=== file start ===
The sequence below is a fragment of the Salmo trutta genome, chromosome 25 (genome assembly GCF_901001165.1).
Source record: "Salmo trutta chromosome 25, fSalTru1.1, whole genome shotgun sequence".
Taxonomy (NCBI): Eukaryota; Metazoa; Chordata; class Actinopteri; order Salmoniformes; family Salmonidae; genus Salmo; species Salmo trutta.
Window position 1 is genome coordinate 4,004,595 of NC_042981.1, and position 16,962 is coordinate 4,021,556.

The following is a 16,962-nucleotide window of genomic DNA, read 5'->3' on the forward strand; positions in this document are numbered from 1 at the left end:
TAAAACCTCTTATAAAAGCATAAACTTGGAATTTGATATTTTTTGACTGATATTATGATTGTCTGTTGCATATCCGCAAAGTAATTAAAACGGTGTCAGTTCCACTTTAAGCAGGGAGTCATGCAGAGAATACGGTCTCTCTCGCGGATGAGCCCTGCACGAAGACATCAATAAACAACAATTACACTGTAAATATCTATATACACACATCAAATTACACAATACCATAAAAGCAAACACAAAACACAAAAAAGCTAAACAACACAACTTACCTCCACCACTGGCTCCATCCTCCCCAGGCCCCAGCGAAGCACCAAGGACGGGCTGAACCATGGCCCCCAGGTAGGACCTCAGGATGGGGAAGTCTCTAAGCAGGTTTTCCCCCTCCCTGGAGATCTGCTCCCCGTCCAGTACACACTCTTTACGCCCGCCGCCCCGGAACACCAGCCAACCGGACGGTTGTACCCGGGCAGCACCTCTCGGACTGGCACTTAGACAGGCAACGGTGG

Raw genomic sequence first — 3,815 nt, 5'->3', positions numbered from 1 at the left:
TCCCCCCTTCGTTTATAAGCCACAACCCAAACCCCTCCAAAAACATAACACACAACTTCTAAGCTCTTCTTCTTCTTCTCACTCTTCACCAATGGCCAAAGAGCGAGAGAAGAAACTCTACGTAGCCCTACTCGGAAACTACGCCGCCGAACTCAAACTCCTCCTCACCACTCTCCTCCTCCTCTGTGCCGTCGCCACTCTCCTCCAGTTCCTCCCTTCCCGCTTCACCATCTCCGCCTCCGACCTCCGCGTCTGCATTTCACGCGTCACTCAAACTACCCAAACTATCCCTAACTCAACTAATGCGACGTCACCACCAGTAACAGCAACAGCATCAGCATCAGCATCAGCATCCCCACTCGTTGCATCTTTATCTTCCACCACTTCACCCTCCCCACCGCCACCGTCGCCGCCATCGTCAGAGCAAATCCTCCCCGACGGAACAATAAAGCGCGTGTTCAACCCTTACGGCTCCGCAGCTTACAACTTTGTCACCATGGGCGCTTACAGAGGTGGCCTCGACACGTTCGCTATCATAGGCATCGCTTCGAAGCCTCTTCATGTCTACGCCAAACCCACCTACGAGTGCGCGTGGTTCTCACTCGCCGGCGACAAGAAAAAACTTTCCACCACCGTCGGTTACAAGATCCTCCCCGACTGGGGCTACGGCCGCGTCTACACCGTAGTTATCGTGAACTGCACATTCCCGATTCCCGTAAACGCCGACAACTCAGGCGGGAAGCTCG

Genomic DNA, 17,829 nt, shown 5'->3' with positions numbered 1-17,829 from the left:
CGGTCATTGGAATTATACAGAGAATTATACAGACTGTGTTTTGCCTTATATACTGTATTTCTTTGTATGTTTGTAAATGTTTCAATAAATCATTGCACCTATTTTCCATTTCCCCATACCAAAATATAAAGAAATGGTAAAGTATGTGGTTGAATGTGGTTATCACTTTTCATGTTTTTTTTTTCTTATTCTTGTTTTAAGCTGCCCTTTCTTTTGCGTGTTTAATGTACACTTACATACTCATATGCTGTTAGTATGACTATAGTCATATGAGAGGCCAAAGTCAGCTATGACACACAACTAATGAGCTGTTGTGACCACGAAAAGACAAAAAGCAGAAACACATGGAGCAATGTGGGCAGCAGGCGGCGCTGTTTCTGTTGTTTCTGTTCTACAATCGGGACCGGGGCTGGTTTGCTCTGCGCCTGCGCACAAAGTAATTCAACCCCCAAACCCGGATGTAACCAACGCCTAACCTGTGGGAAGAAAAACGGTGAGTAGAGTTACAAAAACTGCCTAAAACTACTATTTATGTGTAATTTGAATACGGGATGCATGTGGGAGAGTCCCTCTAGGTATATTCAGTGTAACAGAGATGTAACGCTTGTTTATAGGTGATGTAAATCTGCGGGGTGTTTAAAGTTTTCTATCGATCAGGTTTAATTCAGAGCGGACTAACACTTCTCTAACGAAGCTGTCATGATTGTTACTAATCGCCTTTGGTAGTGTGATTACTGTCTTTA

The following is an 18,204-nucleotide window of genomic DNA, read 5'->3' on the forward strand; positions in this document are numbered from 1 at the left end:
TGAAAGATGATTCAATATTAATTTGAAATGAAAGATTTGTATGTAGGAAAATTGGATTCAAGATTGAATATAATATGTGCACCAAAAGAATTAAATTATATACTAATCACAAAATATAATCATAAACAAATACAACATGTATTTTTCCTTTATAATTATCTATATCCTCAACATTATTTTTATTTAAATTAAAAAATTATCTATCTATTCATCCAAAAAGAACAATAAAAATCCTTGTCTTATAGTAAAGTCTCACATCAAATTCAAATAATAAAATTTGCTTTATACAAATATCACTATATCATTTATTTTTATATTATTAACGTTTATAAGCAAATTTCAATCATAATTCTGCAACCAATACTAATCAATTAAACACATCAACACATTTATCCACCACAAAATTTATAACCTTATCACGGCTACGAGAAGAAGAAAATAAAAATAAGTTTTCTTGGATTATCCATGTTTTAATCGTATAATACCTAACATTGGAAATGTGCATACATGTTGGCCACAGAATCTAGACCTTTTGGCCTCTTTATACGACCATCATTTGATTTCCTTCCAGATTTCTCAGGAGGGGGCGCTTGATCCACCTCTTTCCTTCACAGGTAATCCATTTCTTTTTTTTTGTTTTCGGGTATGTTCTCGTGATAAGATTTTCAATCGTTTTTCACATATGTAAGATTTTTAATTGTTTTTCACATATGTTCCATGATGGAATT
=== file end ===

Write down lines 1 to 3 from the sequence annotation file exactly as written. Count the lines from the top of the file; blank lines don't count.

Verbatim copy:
The sequence below is a fragment of the Salmo trutta genome, chromosome 25 (genome assembly GCF_901001165.1).
Source record: "Salmo trutta chromosome 25, fSalTru1.1, whole genome shotgun sequence".
Taxonomy (NCBI): Eukaryota; Metazoa; Chordata; class Actinopteri; order Salmoniformes; family Salmonidae; genus Salmo; species Salmo trutta.